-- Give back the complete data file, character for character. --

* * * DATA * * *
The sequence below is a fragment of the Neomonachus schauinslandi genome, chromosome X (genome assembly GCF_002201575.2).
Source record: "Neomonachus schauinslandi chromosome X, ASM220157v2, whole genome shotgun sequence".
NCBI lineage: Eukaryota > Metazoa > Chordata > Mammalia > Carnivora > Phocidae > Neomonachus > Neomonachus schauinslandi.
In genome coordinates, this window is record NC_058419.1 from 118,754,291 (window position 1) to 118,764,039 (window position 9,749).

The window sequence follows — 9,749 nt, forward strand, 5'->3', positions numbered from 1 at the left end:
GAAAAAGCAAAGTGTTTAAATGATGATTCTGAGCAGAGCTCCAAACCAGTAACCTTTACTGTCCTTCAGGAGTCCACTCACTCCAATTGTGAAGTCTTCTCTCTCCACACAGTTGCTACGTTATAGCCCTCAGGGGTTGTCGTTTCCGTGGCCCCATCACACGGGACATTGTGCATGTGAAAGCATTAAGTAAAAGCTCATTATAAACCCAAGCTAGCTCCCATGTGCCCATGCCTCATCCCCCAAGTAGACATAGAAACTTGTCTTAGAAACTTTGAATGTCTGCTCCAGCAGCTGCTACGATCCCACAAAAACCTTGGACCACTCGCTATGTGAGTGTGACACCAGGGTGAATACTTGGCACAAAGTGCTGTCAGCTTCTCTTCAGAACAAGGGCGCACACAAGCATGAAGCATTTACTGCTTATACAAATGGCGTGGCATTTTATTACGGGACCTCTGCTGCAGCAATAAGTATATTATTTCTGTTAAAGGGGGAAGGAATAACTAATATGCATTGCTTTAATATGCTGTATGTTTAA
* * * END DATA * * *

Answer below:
The sequence below is a fragment of the Neomonachus schauinslandi genome, chromosome X (genome assembly GCF_002201575.2).
Source record: "Neomonachus schauinslandi chromosome X, ASM220157v2, whole genome shotgun sequence".
NCBI lineage: Eukaryota > Metazoa > Chordata > Mammalia > Carnivora > Phocidae > Neomonachus > Neomonachus schauinslandi.
In genome coordinates, this window is record NC_058419.1 from 118,754,291 (window position 1) to 118,764,039 (window position 9,749).

The window sequence follows — 9,749 nt, forward strand, 5'->3', positions numbered from 1 at the left end:
GAAAAAGCAAAGTGTTTAAATGATGATTCTGAGCAGAGCTCCAAACCAGTAACCTTTACTGTCCTTCAGGAGTCCACTCACTCCAATTGTGAAGTCTTCTCTCTCCACACAGTTGCTACGTTATAGCCCTCAGGGGTTGTCGTTTCCGTGGCCCCATCACACGGGACATTGTGCATGTGAAAGCATTAAGTAAAAGCTCATTATAAACCCAAGCTAGCTCCCATGTGCCCATGCCTCATCCCCCAAGTAGACATAGAAACTTGTCTTAGAAACTTTGAATGTCTGCTCCAGCAGCTGCTACGATCCCACAAAAACCTTGGACCACTCGCTATGTGAGTGTGACACCAGGGTGAATACTTGGCACAAAGTGCTGTCAGCTTCTCTTCAGAACAAGGGCGCACACAAGCATGAAGCATTTACTGCTTATACAAATGGCGTGGCATTTTATTACGGGACCTCTGCTGCAGCAATAAGTATATTATTTCTGTTAAAGGGGGAAGGAATAACTAATATGCATTGCTTTAATATGCTGTATGTTTAA